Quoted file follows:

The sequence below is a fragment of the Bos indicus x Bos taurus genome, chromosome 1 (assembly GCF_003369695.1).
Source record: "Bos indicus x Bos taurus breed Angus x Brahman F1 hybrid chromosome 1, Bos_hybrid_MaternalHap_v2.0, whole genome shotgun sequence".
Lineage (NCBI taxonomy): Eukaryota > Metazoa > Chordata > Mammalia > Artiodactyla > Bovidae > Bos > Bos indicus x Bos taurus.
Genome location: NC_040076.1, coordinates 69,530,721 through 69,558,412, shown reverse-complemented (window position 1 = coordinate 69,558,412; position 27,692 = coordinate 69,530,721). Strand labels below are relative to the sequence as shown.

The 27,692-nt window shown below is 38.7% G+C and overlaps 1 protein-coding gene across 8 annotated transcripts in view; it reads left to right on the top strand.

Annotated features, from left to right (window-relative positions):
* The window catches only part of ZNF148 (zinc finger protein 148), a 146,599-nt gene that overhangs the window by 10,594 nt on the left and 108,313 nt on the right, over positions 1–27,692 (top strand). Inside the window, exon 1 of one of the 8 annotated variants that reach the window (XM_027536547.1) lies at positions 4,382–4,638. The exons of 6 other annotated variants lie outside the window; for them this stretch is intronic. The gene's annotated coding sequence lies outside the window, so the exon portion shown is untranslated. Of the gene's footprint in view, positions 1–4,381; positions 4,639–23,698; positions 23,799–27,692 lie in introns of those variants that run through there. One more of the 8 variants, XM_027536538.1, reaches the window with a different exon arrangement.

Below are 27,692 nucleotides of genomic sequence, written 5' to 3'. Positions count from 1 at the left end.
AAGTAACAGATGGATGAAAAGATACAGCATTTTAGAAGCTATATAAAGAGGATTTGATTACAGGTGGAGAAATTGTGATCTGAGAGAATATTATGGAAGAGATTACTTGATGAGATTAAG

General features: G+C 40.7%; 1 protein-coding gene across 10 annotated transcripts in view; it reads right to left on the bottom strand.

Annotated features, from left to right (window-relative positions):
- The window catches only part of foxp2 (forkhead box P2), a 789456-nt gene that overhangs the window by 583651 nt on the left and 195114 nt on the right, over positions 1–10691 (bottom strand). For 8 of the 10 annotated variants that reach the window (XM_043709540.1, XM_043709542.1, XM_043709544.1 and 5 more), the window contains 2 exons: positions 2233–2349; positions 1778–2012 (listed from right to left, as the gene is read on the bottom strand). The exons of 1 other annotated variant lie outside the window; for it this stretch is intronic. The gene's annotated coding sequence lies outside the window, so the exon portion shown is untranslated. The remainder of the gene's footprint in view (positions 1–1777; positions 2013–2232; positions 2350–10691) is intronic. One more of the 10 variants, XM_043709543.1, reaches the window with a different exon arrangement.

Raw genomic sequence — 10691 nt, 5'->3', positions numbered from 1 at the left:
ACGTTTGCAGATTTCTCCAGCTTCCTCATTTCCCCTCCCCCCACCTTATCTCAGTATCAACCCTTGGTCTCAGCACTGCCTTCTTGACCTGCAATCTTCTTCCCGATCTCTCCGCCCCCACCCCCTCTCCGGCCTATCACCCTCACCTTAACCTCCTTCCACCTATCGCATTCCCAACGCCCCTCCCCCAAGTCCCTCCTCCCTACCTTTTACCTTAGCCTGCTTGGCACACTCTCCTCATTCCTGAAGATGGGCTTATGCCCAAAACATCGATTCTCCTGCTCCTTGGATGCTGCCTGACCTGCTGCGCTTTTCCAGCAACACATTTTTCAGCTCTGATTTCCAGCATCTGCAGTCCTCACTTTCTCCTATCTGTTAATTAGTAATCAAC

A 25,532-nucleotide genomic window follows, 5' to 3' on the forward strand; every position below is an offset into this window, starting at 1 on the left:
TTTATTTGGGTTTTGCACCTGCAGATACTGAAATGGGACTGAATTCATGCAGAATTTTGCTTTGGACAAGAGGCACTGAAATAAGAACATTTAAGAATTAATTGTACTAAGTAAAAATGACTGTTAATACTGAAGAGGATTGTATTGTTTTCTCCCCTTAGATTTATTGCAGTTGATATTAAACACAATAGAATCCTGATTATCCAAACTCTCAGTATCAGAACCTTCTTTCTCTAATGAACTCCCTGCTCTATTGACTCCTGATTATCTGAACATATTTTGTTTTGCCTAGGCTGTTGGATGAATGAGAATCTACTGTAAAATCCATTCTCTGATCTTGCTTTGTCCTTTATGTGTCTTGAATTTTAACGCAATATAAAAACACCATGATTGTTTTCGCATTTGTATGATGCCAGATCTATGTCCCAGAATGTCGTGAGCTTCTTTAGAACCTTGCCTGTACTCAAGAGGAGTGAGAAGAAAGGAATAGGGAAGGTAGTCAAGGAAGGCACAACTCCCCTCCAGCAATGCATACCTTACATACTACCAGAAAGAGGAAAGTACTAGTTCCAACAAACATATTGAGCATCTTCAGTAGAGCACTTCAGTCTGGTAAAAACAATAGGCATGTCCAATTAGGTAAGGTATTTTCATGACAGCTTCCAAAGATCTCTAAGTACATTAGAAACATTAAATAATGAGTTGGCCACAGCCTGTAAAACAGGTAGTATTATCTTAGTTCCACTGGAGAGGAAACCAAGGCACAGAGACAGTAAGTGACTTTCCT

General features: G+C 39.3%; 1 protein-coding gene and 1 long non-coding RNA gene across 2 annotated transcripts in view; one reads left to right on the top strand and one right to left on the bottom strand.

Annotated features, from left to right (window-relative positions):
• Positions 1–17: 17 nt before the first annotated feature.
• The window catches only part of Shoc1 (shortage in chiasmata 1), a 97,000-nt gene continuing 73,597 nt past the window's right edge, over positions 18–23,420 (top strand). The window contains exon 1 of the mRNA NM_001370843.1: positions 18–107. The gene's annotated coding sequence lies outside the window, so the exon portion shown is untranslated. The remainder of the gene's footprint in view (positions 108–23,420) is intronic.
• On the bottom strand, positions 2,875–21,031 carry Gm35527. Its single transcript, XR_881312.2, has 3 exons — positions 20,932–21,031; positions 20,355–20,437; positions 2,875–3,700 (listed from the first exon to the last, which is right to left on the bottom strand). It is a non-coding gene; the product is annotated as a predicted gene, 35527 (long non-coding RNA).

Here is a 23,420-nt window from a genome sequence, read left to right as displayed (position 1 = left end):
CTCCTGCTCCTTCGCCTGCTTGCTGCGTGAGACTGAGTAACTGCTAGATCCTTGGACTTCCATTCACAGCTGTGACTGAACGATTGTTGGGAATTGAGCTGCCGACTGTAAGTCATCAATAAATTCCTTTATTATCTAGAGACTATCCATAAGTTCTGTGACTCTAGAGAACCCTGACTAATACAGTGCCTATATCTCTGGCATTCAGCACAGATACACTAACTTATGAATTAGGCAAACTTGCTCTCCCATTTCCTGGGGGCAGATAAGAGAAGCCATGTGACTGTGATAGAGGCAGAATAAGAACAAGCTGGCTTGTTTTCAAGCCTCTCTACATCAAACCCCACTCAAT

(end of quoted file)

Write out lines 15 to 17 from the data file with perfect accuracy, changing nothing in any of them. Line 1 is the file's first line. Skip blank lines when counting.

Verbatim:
A 25,532-nucleotide genomic window follows, 5' to 3' on the forward strand; every position below is an offset into this window, starting at 1 on the left:
TTTATTTGGGTTTTGCACCTGCAGATACTGAAATGGGACTGAATTCATGCAGAATTTTGCTTTGGACAAGAGGCACTGAAATAAGAACATTTAAGAATTAATTGTACTAAGTAAAAATGACTGTTAATACTGAAGAGGATTGTATTGTTTTCTCCCCTTAGATTTATTGCAGTTGATATTAAACACAATAGAATCCTGATTATCCAAACTCTCAGTATCAGAACCTTCTTTCTCTAATGAACTCCCTGCTCTATTGACTCCTGATTATCTGAACATATTTTGTTTTGCCTAGGCTGTTGGATGAATGAGAATCTACTGTAAAATCCATTCTCTGATCTTGCTTTGTCCTTTATGTGTCTTGAATTTTAACGCAATATAAAAACACCATGATTGTTTTCGCATTTGTATGATGCCAGATCTATGTCCCAGAATGTCGTGAGCTTCTTTAGAACCTTGCCTGTACTCAAGAGGAGTGAGAAGAAAGGAATAGGGAAGGTAGTCAAGGAAGGCACAACTCCCCTCCAGCAATGCATACCTTACATACTACCAGAAAGAGGAAAGTACTAGTTCCAACAAACATATTGAGCATCTTCAGTAGAGCACTTCAGTCTGGTAAAAACAATAGGCATGTCCAATTAGGTAAGGTATTTTCATGACAGCTTCCAAAGATCTCTAAGTACATTAGAAACATTAAATAATGAGTTGGCCACAGCCTGTAAAACAGGTAGTATTATCTTAGTTCCACTGGAGAGGAAACCAAGGCACAGAGACAGTAAGTGACTTTCCT

General features: G+C 39.3%; 1 protein-coding gene and 1 long non-coding RNA gene across 2 annotated transcripts in view; one reads left to right on the top strand and one right to left on the bottom strand.